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Bohemian rhapsody: Jeanette Winterson’s “cover version” of The Winter’s Tale

 Jeanette Winterson's The Gap of Time is full of metaphorical riches.

Shakespeare – that magpie plunderer of other people’s plots and characters – would undoubtedly have approved. The Hogarth Shakespeare project invites prominent contemporary writers to rework his plays in novelistic form and this is Jeanette Winterson’s reimagining of The Winter’s Tale. Like the original, it shuttles disturbingly between worlds, cultures and emotional registers. It has never been an easy play, for all its apparent focus on reconciliation, and Winterson handles the gear-changes with skill, moving between the offices of Sicilia, a London-based asset-stripping company, and New Bohemia, a New Orleans-like American urban landscape (with interludes in both a virtual and a real Paris).

Her Leontes is a hedge-fund speculator, Polixenes a visionary designer of screen games (the presence of this world echoes the unsettling semi-magic of Shakespeare’s plot). They have a brief and uncomfortable history as teenage lovers at school and Polixenes – Xeno – has also slept with MiMi (Hermione), the French-American singer who eventually marries Leo.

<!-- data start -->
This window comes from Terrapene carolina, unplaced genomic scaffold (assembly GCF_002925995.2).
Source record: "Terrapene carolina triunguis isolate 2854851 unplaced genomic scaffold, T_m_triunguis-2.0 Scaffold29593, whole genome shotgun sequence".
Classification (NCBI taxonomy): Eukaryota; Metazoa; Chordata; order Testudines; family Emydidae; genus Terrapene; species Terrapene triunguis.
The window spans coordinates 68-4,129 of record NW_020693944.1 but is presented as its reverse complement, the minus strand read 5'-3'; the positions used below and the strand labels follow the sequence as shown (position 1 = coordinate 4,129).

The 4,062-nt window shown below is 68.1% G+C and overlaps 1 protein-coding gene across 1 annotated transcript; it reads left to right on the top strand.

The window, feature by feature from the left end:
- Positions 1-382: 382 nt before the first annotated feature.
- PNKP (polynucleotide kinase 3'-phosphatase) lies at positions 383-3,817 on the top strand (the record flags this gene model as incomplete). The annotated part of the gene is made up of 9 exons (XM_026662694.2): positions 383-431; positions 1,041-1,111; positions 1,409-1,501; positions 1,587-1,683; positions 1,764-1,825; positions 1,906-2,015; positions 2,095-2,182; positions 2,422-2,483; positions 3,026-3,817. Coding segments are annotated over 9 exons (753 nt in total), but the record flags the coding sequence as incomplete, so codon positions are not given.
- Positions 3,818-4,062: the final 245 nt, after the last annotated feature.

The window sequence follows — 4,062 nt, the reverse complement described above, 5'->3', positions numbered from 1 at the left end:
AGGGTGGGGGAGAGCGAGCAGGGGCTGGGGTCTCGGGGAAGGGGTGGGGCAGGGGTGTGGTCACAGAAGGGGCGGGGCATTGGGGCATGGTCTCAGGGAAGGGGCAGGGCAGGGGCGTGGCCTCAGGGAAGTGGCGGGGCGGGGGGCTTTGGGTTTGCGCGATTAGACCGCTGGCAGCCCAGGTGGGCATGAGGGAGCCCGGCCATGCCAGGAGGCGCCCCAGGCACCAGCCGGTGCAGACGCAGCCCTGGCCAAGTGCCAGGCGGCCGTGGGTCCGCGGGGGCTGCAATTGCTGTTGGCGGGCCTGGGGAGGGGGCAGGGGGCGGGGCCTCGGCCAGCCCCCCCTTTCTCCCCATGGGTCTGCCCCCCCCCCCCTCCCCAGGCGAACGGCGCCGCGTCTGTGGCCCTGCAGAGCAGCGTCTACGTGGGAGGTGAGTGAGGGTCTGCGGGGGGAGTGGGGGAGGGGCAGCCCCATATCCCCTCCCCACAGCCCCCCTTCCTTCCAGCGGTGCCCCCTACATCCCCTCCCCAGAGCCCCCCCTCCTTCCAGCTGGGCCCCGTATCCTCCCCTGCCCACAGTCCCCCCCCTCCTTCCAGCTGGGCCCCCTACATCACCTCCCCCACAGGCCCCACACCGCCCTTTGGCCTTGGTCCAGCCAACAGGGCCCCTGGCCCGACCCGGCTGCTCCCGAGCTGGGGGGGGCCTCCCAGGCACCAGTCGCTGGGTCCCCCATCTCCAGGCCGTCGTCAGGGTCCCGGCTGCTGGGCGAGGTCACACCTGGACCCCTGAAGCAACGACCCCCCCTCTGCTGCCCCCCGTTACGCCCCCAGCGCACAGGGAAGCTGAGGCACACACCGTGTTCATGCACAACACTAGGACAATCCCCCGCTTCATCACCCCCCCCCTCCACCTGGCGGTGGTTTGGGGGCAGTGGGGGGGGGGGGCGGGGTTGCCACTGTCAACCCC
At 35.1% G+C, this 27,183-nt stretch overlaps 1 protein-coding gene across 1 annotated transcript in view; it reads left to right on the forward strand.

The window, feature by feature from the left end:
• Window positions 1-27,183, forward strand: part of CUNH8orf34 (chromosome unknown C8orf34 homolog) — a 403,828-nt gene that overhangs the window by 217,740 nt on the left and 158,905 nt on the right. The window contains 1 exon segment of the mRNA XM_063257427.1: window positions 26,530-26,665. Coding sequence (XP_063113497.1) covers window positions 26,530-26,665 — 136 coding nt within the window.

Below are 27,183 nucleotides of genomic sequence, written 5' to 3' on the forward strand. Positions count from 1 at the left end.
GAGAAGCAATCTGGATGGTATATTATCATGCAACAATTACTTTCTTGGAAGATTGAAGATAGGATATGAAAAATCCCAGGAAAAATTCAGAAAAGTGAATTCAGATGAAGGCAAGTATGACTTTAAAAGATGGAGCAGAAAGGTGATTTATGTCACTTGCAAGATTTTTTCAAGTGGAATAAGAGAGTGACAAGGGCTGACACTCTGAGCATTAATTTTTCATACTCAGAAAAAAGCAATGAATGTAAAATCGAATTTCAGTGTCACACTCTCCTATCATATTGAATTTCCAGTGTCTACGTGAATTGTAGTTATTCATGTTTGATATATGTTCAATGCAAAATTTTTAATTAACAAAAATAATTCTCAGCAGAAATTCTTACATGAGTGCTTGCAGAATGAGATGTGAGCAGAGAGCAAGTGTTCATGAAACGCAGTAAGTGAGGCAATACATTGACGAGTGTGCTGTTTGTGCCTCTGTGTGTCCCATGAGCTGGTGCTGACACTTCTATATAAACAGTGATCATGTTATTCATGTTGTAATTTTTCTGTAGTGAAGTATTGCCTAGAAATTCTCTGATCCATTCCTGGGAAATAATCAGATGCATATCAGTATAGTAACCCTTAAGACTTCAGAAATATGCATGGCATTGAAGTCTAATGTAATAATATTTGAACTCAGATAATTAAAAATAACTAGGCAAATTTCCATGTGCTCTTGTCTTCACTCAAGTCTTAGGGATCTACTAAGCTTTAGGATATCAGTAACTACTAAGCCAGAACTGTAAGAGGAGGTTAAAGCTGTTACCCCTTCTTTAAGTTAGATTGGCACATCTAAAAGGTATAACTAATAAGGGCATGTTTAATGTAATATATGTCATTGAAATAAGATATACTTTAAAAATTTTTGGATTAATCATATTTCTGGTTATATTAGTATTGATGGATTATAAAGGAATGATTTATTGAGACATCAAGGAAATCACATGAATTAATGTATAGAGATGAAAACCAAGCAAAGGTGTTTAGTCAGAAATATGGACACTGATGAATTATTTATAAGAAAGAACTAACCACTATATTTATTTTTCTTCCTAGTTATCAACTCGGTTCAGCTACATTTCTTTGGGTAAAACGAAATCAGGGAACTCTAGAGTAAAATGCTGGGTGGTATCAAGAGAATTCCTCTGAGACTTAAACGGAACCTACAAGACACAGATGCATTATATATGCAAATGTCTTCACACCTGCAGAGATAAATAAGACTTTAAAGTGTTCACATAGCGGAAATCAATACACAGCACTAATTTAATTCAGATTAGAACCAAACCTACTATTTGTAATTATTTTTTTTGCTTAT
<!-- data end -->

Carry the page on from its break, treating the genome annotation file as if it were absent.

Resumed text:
The story unfolds very much as in the play (though Winterson cannot quite reproduce the effect of Shakespeare’s best-known deadpan stage direction), with Leo using advanced surveillance technology to spy on Xeno and MiMi, and Perdita being spirited away across the Atlantic to the US, where her guardian, Tony, is mugged and killed and she is left in the “baby hatch” of a local hospital – to be found by Shep and his son and brought up in their affectionate, chaotic African-American household. Perdita falls in love with Zel, the estranged son of Xeno, discovers her parentage, returns to London and meets Leo; Leo’s PA, Pauline, has kept in contact across the years with MiMi, a recluse in Paris, and persuades her to return secretly to give a surprise performance at the Roundhouse, when Leo is in the audience, and – well, as in the play, the ending is both definitive and enormously unsettling. “So we leave them now, in the theatre, with the music. I was sitting at the back, waiting to see what would happen.”